We went on [in 1996] to trial putting clips from the Chris Evans Breakfast Show online on-demand (now known as podcasting), added more streaming formats (Windows Media, QuickTime), and upgraded the whole thing to a proper studio-grade encoder. Interestingly, every time we added a new encoding format we simply increased the audience size (the format wars were stupid then, as they are now—easy access is everything). From there we went on to add live streaming video from the studios, kicking off with Oasis.
Prior to this I'd done a Master of Music at Glasgow University, where the music dept had just bought (1992-1993) a truck load of NeXT machines and an asynchronous transfer mode (ATM) line, so we'd been experimenting with real-time network playback across studios and campus and between Glasgow and Edinburgh.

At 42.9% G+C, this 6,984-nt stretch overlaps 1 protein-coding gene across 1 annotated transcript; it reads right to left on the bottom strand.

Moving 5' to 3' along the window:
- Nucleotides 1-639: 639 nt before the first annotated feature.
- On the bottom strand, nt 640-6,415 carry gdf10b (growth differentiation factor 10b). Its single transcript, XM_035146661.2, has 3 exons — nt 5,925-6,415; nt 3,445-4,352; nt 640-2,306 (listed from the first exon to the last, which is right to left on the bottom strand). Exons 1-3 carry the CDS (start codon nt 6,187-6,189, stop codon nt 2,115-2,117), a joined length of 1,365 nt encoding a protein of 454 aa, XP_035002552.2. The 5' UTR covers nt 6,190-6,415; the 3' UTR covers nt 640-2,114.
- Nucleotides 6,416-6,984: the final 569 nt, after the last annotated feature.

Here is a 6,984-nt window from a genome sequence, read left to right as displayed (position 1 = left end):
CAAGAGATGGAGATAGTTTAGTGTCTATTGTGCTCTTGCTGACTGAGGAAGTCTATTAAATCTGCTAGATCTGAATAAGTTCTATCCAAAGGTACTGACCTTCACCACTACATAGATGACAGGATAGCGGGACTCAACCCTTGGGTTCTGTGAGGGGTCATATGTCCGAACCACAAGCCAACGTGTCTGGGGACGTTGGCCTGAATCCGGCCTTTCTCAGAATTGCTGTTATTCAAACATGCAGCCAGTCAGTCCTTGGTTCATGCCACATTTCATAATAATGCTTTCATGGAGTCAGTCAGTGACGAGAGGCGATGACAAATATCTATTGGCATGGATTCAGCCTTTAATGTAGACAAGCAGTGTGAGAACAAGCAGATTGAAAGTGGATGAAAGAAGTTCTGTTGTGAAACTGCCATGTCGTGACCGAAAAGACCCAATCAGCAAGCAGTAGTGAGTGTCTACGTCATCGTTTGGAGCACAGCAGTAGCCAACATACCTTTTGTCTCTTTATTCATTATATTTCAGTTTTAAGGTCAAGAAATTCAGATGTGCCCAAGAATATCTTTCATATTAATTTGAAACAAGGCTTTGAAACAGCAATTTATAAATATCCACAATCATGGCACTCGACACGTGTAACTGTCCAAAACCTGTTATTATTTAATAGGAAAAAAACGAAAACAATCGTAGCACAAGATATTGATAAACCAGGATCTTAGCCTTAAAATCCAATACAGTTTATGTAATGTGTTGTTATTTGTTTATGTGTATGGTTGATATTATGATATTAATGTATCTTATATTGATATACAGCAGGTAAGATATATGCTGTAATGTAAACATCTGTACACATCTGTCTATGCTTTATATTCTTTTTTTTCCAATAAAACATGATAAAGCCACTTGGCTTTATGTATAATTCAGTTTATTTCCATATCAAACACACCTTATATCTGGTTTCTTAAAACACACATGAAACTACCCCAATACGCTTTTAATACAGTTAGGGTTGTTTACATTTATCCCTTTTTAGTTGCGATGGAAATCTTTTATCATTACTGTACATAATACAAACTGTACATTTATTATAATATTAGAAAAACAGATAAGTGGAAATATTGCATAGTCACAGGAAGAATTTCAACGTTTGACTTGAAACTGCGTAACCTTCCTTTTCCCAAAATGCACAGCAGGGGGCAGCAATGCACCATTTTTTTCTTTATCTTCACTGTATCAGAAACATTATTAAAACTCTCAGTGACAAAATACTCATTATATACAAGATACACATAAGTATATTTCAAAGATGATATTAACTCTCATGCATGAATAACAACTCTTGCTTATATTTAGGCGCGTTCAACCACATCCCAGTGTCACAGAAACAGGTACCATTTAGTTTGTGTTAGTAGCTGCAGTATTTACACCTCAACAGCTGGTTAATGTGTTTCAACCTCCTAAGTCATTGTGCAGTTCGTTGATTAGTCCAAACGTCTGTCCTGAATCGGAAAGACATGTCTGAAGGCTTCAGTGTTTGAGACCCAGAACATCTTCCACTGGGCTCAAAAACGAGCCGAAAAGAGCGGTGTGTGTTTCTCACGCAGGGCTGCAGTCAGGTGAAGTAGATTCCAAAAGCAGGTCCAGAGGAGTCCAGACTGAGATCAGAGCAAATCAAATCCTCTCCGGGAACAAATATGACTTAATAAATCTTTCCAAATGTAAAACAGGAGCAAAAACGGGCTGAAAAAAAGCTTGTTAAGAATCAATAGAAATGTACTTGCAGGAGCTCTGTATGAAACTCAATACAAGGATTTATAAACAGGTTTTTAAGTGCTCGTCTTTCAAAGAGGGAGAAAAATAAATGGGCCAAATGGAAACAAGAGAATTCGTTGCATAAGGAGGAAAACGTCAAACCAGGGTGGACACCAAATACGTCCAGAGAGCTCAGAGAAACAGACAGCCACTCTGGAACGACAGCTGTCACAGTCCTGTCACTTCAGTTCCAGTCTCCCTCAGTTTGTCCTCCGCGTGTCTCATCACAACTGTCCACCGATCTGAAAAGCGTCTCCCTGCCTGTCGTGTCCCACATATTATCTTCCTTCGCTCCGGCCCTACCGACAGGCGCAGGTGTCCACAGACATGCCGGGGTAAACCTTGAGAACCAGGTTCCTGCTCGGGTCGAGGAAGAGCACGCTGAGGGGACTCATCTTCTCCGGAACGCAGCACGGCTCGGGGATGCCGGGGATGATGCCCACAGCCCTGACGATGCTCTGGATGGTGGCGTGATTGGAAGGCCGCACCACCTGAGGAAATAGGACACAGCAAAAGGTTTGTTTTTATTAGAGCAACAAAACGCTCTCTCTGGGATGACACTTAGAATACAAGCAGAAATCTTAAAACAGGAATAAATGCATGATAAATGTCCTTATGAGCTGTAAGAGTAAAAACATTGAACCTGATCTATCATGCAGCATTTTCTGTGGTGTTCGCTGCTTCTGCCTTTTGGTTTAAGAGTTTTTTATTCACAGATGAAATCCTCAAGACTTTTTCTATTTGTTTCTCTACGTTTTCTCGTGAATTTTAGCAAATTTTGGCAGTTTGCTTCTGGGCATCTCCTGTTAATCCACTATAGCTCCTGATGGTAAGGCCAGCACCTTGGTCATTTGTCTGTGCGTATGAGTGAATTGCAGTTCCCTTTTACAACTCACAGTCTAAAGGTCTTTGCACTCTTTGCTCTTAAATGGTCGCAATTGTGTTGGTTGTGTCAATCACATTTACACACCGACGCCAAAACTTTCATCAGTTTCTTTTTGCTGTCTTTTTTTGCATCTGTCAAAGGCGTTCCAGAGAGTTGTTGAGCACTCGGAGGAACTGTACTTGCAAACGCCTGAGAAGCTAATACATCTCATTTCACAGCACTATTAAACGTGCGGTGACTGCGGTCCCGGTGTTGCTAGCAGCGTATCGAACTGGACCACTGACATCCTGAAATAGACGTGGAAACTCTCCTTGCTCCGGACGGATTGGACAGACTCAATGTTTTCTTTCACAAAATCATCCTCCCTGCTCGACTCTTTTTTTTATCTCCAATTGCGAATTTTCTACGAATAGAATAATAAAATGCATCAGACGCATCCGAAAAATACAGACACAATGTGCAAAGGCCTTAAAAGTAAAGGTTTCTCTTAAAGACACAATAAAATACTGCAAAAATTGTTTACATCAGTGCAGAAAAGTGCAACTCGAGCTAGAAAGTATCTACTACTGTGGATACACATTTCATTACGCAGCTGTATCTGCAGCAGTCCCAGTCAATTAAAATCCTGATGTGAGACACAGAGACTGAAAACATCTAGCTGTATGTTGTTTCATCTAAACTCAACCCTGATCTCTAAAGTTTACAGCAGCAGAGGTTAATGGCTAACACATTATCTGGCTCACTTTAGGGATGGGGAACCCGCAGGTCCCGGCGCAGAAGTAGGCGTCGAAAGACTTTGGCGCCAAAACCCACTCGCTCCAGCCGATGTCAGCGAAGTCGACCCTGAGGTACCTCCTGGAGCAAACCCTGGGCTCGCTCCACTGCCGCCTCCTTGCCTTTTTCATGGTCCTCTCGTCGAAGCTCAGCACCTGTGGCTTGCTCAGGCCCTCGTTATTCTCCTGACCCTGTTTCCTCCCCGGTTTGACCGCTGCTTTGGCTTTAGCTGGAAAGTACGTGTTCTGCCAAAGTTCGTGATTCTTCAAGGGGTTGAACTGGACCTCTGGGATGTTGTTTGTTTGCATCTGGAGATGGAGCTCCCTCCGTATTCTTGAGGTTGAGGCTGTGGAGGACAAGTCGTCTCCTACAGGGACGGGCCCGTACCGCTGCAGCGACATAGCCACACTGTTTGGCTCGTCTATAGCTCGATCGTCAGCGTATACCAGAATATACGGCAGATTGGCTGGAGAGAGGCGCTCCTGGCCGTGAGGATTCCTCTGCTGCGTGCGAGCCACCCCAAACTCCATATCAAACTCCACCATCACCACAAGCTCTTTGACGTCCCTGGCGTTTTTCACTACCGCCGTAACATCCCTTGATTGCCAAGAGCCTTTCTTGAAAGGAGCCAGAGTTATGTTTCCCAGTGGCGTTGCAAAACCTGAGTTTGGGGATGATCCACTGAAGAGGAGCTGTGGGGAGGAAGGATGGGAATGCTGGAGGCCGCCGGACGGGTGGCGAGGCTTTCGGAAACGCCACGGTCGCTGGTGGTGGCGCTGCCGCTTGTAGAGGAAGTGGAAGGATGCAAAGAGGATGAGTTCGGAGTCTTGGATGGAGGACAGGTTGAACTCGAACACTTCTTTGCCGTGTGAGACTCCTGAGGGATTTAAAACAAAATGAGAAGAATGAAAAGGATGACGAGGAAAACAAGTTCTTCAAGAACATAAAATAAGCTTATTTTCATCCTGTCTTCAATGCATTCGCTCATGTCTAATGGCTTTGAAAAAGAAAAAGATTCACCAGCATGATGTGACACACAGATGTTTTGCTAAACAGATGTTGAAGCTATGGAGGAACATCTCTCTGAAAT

Starks has a great history of his own at go2sm.com/dgen. I'm very chuffed to have been an encoding engineer for a few of those events!
Preview of Part 2: Keeping it Real
When I set out to write this article, I thought it would be a brief piece exploring the 25 years of internet radio. I didn't really even expect to find enough material to produce a full-length feature. And then I got lengthy responses from so many people, all with fantastic opinions, viewpoints, anecdotes, and insights. What stands out is the passion that internet radio evokes, which sometimes gets lost in the magazine's understandable focus on video. The article became too unwieldy for a single issue, and so Part 2 will appear in the Winter issue.
In Part 2, we'll take a deep dive into the advent of RealAudio, which for many of us was the point where we realised that streaming multimedia over the internet was something that was both straightforward to deliver and could reach large consumer audiences. We'll catch up with RealNetworks' founder Rob Glaser and learn the backstory. We'll also hear more about how the technology has evolved and is in use today from a variety of vendors and operators. Finally, we'll meet several industry observers who focus on online audio, and invite them to gaze into their crystal balls to hint at what might be around the corner or even far out 25 years in the future. Stay tuned!